Date of Graduation


Document Type


Degree Type



Eberly College of Arts and Sciences



Committee Chair

Michael Perone

Committee Member

Karen Anderson

Committee Member

Hawley Montgomery-Downs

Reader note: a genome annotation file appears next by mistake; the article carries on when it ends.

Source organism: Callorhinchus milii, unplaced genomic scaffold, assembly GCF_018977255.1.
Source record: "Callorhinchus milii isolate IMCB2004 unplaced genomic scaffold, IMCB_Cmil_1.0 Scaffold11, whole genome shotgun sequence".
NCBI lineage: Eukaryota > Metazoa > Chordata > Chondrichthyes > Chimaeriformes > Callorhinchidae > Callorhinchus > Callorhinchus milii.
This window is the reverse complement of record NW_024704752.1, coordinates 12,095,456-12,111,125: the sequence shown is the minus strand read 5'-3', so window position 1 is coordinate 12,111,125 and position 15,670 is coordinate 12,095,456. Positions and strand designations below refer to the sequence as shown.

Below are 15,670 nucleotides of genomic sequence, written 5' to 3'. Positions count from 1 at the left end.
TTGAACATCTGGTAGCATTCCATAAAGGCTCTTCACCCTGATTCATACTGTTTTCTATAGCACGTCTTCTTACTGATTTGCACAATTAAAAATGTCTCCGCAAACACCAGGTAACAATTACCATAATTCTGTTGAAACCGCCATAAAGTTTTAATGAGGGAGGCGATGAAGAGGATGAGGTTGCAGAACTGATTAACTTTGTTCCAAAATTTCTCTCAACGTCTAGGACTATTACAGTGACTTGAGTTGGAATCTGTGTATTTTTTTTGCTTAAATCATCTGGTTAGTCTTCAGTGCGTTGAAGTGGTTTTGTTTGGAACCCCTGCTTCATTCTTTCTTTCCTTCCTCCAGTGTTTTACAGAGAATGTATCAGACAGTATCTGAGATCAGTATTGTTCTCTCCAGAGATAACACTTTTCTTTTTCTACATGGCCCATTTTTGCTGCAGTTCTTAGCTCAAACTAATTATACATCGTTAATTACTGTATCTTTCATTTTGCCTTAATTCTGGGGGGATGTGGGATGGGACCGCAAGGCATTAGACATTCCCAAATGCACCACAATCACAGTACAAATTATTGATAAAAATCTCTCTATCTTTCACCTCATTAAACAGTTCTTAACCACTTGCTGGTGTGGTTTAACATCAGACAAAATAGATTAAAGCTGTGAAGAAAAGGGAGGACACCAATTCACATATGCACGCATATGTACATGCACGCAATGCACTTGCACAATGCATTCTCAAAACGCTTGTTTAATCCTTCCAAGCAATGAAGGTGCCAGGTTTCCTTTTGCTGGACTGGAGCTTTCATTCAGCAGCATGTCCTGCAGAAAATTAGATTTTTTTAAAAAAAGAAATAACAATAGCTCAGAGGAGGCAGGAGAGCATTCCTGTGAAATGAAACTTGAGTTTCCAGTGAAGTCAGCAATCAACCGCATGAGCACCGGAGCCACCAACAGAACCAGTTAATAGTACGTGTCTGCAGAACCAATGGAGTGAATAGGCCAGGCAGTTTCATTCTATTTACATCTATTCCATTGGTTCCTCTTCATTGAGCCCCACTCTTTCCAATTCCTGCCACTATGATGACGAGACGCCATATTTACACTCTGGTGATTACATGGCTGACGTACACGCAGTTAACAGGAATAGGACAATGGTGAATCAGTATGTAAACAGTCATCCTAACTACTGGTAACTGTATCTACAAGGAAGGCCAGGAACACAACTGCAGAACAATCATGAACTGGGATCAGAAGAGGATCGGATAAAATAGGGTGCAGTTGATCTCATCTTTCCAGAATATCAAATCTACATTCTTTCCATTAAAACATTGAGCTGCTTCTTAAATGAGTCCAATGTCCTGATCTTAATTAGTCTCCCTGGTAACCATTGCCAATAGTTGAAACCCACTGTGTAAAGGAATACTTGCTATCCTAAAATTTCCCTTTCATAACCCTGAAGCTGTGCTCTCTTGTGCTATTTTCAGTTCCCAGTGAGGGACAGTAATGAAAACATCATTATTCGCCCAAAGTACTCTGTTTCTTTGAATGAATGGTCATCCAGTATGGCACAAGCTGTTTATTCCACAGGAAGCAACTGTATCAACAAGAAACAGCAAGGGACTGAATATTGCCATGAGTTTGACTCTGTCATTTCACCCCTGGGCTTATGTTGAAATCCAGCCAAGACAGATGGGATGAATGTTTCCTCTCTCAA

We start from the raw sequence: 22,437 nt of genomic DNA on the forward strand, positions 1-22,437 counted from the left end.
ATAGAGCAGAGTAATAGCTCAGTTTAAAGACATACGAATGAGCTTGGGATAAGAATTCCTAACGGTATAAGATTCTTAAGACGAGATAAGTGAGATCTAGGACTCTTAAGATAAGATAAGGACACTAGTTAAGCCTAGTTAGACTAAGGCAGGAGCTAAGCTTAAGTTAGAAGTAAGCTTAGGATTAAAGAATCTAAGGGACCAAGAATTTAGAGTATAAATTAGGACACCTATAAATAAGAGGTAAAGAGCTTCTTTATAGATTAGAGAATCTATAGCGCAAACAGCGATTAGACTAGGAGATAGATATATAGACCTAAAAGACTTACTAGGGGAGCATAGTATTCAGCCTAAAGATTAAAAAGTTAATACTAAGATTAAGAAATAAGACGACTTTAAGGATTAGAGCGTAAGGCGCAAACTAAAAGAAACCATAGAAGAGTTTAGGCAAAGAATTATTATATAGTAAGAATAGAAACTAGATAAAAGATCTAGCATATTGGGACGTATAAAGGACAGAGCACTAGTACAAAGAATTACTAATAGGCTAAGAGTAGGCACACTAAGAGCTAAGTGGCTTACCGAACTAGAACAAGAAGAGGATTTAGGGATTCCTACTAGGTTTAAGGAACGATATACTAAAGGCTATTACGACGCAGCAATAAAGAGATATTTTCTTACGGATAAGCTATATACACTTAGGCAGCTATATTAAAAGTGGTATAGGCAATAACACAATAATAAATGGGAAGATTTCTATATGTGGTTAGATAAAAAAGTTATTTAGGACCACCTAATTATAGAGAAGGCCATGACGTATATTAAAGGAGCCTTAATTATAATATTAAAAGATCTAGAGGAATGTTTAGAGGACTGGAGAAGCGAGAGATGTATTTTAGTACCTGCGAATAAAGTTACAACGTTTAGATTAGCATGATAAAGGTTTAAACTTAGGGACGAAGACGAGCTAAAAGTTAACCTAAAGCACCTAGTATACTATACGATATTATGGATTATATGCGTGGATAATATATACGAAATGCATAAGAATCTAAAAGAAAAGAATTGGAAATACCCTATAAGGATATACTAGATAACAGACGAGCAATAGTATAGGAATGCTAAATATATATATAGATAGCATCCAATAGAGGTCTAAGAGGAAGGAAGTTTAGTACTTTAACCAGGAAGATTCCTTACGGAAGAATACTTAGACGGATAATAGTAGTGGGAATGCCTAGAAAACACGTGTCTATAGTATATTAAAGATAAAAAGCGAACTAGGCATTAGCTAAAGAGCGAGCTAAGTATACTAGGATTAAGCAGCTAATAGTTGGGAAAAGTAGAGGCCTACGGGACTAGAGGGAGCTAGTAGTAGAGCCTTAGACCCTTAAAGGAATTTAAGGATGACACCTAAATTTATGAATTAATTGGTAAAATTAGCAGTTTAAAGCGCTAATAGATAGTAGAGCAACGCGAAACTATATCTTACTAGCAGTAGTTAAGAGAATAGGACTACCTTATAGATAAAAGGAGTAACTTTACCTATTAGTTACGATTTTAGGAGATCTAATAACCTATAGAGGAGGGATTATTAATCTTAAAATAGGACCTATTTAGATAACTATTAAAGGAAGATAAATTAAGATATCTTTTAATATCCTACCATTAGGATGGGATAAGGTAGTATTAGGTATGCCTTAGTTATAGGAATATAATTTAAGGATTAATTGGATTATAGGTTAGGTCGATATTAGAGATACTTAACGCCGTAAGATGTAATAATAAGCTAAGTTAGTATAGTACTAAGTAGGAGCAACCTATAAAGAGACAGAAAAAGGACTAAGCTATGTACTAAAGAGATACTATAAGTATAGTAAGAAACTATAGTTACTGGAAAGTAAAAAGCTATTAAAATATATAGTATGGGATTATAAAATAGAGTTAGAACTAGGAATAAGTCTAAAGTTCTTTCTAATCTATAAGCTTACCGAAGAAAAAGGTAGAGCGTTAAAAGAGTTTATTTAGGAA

Choice research has largely emphasized situations in which individuals choose between a smaller-sooner reward and a larger-later reward. However, in many situations, choosing a certain one of the options results in conflicting consequences: an immediate reinforcer and a delayed punisher. Recent research with rats has evaluated how choice between a smaller reinforcer alone and a larger reinforcer with a delayed shock changes as a function of shock intensity and delay. Research in this area has also evaluated the effects of signals that follow the response and precede shock with conflicting results. The present experiment investigated a different signaling procedure, one that only precedes shock, in a choice procedure. Rats chose between one food pellet and two pellets with a delayed shock. Shock intensity and signal presence were manipulated across conditions. Using an adjusting delay procedure, the delay to shock was adjusted based on the rats’ choices. Choice for one food pellet raised the delay to shock in subsequent trials and choice for two pellets with shock reduced the delay in subsequent trials. Adjustments continued within each condition until the rat chose both options equally (indifference) or until choice for the two pellets with shock persisted. In general, higher shock intensities devalued the two pellets to the greatest extent, resulting in longer adjusting delays before indifference was reached. The signal, however, had no consistent effect on choice. Procedural differences across experiments evaluating signaled shock are discussed as possible explanations for conflicting findings regarding the effect of the signaled shock on behavior.